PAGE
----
Facebook Match-Making and Spam “Friends”

No Soliciting sign Call me cynical (No really, you can call me that, I was a Prison Officer for 10 years, trusting; I am not.) but the sudden influx of friend requests from pretty, young and, presumably, single females had me flummoxed. Not that I do not have young, pretty and single, or otherwise, ladies as friends already, but they are usually mates from my old jobs or folks I’ve met through my daughter, or YouTube, or other media outlets connected with journalism.

Let’s face it, on Facebook you tend to meet a lot of people who have similar interests, jobs, or are “friend’s of friends.” These folks are not all individuals that you have met in person but can, nonetheless, become quite valued mates on the net.

However, these sudden friend requests from a bevy of beauties looked suspicious to say the least. There were no mutual friends and apart from a flurry of friend requests in my local area, had nothing in common with me at all. A few times I accepted. (Yes, I can be amazingly obtuse at times.)

I then got spammed, only once – to paraphrase a character from Something Big, “My mamma didn’t raise no fool.” The other times I got messages. Most said, “Hi” and then waited for awhile to see if I would respond. Usually I do not, apart from saying “Hi” back and leaving it at that.

One young lady, however, got rather chatty and explained that she’d seen me on Facebook “Match” and was interested in getting acquainted. If I were a bit less cynical, I’d be flattered.

But…

As I told the young lady, who helpfully informed me that she was 32, given that she was younger than my oldest child and that at my age and after two failed marriages, I was not interested in a relationship with anyone; not even a gorgeous young thing like her. So, “Thanks but no thanks.” Another one I told point blank that I was not in the market no matter how succulent the bait.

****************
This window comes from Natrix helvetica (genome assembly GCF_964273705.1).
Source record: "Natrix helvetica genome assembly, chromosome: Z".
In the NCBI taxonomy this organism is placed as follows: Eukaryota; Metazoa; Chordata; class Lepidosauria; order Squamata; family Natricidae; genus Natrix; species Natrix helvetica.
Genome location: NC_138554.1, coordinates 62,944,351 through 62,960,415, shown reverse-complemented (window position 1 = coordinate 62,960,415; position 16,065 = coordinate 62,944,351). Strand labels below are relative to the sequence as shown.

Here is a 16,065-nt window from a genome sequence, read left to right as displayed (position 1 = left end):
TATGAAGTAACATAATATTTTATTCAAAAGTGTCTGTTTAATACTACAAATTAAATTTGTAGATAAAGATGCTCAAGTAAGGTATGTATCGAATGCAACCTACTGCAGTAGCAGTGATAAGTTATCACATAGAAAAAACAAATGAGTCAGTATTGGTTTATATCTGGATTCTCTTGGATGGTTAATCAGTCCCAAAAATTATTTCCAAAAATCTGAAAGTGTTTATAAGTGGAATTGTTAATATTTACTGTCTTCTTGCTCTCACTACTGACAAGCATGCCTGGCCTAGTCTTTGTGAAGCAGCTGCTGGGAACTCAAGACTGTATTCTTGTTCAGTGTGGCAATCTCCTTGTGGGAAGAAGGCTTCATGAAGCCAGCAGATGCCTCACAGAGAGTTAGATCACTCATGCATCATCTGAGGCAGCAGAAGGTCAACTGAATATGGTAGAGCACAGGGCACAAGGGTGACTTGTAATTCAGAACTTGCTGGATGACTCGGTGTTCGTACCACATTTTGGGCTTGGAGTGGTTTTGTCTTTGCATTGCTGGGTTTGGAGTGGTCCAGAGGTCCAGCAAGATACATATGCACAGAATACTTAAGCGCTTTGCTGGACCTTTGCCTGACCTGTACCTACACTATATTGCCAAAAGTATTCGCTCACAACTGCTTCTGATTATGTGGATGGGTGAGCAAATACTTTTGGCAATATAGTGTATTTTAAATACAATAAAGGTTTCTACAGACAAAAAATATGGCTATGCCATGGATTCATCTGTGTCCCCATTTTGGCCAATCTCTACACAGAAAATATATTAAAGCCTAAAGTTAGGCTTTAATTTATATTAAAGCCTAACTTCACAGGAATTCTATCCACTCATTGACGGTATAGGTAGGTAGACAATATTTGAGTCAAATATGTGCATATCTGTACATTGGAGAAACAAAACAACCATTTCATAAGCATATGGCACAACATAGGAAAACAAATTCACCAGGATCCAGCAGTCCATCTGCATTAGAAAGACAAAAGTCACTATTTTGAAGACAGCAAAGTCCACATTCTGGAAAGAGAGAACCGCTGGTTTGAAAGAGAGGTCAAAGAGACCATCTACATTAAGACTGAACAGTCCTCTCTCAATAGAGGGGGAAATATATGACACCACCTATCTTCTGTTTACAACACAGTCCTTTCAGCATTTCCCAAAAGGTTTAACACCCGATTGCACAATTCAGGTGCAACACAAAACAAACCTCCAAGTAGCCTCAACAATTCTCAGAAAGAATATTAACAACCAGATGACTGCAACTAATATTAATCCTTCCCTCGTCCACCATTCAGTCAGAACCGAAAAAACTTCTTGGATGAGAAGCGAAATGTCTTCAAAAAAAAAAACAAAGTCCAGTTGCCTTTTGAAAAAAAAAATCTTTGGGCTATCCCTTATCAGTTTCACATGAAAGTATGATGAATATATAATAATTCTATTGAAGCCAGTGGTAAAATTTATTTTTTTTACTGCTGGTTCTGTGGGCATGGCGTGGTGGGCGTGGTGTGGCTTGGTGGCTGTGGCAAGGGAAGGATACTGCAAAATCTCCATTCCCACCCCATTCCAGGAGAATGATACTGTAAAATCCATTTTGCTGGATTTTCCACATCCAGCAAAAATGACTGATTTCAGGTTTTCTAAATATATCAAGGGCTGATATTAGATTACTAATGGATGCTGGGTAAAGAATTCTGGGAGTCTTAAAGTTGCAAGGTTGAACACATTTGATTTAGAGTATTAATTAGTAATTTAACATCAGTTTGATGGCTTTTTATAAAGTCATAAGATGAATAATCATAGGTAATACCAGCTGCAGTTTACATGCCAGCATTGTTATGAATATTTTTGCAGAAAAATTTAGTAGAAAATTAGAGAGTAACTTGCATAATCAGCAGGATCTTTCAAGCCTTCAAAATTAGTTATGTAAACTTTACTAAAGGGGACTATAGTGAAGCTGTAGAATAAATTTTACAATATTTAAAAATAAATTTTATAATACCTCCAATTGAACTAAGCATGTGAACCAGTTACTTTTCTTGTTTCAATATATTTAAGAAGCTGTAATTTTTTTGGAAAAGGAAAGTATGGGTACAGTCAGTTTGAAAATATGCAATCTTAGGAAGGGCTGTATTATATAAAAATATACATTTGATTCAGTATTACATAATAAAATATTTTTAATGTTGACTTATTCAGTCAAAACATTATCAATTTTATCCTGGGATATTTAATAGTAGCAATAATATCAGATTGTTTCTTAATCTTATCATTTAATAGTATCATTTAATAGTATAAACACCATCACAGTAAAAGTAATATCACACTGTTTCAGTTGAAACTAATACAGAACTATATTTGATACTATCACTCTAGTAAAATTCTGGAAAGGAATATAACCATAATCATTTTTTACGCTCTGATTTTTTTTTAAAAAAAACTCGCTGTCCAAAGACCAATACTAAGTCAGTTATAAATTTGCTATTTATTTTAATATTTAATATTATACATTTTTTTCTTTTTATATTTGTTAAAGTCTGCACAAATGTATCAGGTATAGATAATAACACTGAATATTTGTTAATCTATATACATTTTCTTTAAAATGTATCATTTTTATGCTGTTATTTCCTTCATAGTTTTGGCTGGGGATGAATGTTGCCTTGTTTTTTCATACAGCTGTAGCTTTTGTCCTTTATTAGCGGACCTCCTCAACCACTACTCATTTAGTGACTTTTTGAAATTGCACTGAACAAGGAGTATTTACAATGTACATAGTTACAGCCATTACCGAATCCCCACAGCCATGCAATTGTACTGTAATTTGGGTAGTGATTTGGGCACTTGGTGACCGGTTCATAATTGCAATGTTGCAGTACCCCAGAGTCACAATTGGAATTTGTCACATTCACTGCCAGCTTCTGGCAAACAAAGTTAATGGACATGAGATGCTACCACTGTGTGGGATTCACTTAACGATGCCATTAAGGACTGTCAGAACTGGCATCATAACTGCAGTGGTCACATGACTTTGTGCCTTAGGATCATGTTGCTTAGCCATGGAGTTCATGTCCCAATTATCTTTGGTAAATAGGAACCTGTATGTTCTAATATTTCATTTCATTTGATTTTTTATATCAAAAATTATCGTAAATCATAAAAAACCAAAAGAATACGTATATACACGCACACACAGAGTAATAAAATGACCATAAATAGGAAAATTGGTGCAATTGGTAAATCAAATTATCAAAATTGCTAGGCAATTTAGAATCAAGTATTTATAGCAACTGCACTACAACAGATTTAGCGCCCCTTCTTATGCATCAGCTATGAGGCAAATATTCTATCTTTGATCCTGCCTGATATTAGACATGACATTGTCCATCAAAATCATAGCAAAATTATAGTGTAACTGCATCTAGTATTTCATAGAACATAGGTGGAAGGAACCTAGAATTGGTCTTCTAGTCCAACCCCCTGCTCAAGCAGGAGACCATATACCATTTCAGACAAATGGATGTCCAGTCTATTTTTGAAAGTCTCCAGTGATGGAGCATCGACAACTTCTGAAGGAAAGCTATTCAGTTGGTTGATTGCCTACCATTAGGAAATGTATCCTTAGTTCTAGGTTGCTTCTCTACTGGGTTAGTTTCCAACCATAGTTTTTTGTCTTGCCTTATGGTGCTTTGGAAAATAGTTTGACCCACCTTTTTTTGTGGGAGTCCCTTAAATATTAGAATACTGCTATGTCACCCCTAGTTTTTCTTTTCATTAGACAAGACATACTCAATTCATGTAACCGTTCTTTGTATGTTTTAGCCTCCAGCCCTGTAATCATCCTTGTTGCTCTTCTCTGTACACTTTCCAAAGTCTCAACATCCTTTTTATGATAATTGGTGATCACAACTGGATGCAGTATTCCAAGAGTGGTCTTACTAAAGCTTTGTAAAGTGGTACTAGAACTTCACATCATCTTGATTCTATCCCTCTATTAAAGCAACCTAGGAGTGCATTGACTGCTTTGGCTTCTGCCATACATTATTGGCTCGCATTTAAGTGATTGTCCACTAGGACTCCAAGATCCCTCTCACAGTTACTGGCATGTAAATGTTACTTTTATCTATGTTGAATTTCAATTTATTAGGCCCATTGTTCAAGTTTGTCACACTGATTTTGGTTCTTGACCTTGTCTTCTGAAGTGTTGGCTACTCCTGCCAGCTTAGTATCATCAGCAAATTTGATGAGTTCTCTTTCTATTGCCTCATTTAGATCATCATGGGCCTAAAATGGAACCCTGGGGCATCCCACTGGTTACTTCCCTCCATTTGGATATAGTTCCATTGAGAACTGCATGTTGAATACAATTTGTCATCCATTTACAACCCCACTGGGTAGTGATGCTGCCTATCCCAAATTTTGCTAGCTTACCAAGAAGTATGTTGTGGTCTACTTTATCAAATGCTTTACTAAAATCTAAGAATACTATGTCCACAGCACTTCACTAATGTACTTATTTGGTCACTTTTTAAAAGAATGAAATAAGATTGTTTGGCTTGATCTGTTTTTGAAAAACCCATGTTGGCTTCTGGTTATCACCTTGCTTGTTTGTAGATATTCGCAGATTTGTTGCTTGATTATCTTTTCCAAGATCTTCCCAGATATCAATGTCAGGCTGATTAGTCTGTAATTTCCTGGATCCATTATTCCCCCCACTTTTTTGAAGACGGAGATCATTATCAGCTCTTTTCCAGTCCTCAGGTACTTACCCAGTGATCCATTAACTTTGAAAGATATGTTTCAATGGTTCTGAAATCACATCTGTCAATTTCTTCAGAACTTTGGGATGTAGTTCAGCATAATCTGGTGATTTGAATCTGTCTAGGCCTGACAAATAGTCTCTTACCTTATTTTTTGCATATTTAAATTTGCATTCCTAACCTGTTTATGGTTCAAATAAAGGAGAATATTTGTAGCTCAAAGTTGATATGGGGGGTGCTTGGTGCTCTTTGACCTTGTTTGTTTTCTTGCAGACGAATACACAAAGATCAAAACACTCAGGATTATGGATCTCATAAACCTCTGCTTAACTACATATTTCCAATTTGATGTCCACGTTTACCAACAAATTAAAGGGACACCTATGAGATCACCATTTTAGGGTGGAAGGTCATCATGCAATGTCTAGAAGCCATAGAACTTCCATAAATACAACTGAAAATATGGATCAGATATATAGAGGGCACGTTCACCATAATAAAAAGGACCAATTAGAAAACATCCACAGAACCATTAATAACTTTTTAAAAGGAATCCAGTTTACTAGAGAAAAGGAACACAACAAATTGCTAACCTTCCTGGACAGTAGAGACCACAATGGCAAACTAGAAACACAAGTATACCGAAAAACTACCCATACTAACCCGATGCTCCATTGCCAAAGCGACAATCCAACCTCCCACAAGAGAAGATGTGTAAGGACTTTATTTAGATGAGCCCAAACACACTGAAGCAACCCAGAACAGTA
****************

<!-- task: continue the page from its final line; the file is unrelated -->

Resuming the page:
Now I don’t know if Facebook has decided to be helpful and pasted my mug on various pages which offer match-making services, but I would ask that they stop. Like I asked them to stop putting advertisements on my page of singles seeking older men.

Yes, I am older but I am not seeking younger women (Don’t get me wrong, if I were seeking they would definitely be younger, both my wives were younger age-wise, number two considerably so.) or older ones. For those who have seen my picture and think I’m an easy mark? Think again.

This reminds me of my second day covering The Amazing Las Vegas Comic Con last year. I was tired and hungry. Finding a spot at the Oyster Bar in the casino, I ordered clam linguini and began working on my article for that day. The waitress brought me an iced tea and I noticed a devastatingly beautiful young lady walking toward the cafe/bar.

Short shorts, halter top, and a flower in her blonde hair, she was turning heads as she approached. This vision sat one chair away from me at the bar. She kept trying to make eye contact the whole time I sat there sucking down my linguini. Finally she caught my eye and began the small talk.

I explained that I was working the comic con and writing up my article for the day. I asked for my check and excused myself. The look on her face was one of chagrin mixed with a bit of disbelief. Leaning over I apologized and explained that if I did not have to work, nothing could have torn me away.

Walking away, I realized that she must have been a professional lady and I’d obviously looked like a good mark. Wrong. Not only did my employer pay me so poorly that my own money paid for the food eaten (and the bugger still owes me over $1,000 after I left last year – the Guardian Liberty Voice do not work for them…) but I had nothing left over for illegal activities, if you know what I mean, nudge, nudge, wink, wink.

The point of the story is that even if I had the money for a little “fun,” I was not interested. Those who know me and have read my blog for a while will know why. Now Facebook is sending me folks via Match? Come on chaps. If I were interested in finding a perfect mate, or “a friend with benefits” I would already be a member. All right? Even being a “young” 56, I still love video games, movies and so on, who finds the younger gal much more attractive to look at and interact with, does not mean I’m on the lookout for anything.

I am, as mentioned above, a cynic. So…unless you have a really different spiel, don’t waste my time or yours. As for Facebook, take my picture off the sites, if they do exist. Just as I do not want “Asian” women searching for mates, girls looking for older men, or older women searching for partners, I also do not want a “match.”

Cheers.

12 May, 2015